Letters to the editor, May 12, 2016
Charge more to cut outpatient pressure
I believe public hospitals should raise the emergency services fee from HK$100 to HK$200 because such a move would lead to an improvement of services.
With people only having to pay HK$100 at present, they are being charged far less than what they would have to pay if they sought treatment at a private hospital in Hong Kong.
This leads to abuse of the system, with many citizens whose condition is not serious and does not require emergency treatment still going to the accident and emergency units in public hospitals and paying the low registration fee.
As a consequence, doctors and nurses face much heavier workloads.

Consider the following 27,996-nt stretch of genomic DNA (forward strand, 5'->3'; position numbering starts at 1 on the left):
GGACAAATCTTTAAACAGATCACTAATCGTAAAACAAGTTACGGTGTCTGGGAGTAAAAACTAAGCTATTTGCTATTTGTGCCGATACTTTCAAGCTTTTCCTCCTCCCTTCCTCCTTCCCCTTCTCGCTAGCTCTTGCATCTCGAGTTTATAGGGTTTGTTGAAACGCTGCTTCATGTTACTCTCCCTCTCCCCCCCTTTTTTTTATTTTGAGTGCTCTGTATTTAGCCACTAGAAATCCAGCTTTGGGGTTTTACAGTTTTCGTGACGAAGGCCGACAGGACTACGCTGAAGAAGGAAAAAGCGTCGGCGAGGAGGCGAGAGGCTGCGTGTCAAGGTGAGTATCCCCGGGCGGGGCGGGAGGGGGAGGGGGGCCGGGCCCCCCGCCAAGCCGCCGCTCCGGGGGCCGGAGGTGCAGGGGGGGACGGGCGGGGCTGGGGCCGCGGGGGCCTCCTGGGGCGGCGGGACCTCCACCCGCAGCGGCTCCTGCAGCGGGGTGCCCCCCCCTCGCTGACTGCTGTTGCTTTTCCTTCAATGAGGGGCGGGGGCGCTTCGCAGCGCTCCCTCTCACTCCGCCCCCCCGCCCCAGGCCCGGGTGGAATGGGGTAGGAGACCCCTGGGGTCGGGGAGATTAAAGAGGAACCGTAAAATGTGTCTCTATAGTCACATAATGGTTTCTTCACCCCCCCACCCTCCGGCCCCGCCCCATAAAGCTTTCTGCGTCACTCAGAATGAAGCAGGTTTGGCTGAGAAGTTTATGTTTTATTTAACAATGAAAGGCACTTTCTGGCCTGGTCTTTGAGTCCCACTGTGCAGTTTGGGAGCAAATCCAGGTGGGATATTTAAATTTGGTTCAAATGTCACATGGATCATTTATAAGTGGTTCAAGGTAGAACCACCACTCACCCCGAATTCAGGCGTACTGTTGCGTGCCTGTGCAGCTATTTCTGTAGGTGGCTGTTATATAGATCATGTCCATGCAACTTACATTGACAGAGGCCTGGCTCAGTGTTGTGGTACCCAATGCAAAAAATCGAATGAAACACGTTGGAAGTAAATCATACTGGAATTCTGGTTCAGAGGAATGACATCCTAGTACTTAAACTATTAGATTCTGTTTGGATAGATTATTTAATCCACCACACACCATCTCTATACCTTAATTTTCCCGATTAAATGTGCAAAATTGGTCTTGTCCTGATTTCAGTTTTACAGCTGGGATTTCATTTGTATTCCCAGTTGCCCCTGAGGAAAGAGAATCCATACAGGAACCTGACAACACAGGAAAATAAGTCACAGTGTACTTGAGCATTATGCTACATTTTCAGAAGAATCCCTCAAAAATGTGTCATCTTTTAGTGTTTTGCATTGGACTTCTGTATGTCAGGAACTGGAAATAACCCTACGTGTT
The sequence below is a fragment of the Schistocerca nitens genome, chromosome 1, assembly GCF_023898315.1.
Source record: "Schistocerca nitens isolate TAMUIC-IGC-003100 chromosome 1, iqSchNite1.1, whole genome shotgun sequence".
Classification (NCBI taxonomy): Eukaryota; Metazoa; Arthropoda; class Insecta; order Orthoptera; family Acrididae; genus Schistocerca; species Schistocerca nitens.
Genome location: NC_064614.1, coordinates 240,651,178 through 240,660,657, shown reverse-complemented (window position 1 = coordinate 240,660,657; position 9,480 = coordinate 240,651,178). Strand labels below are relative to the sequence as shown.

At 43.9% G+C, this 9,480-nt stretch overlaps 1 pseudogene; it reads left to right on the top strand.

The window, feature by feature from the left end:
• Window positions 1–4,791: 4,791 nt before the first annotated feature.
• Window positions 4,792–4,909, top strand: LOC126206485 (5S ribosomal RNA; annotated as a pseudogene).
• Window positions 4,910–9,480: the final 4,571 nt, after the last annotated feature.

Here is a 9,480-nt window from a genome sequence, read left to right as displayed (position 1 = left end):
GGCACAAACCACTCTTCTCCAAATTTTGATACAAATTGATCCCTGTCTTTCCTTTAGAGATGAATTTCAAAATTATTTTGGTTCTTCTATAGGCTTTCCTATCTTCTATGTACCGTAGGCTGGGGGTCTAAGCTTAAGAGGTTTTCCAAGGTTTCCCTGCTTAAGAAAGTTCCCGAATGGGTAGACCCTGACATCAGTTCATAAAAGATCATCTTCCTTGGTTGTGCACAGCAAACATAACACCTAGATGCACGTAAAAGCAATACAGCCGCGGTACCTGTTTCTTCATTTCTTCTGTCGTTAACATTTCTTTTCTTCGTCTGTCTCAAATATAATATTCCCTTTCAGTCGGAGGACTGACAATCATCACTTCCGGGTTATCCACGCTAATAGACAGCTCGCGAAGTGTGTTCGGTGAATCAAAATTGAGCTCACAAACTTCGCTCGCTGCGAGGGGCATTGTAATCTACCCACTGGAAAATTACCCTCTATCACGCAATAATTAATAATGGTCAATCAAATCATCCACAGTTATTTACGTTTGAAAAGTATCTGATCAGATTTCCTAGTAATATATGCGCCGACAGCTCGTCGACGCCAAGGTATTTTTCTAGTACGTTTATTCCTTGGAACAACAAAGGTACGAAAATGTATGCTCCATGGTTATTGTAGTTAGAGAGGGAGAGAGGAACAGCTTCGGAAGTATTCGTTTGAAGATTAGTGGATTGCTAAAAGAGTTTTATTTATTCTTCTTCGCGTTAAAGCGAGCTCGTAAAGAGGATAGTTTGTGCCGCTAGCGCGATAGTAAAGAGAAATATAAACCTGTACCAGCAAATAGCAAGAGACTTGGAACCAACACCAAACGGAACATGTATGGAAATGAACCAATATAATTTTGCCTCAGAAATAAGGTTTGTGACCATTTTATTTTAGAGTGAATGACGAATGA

They often have to work long shifts with little time to rest and this is exhausting. This is exacerbated by the staff shortages in so many of these wards and what results is a vicious circle.
Medical staff who are exhausted could be more prone to make mistakes.
If the fee is raised to HK$200, more people will think twice before going to a public hospital to have emergency treatment, especially if their condition is not serious and is therefore not an actual emergency.
Emily Yeung, Sham Shui Po
Non-urgent cases should go elsewhere
There is no doubt that visiting a Hong Kong public hospital to get treatment is very time-consuming.
Depending on how busy it is the wait can be between three and 10 hours, depending how serious your condition is and whether you require urgent treatment.
If medical staff have determined that you go to the back of the queue, because your condition is not serious, then this would indicate that you should not be there in the first place, paying the HK$100 emergency services fee.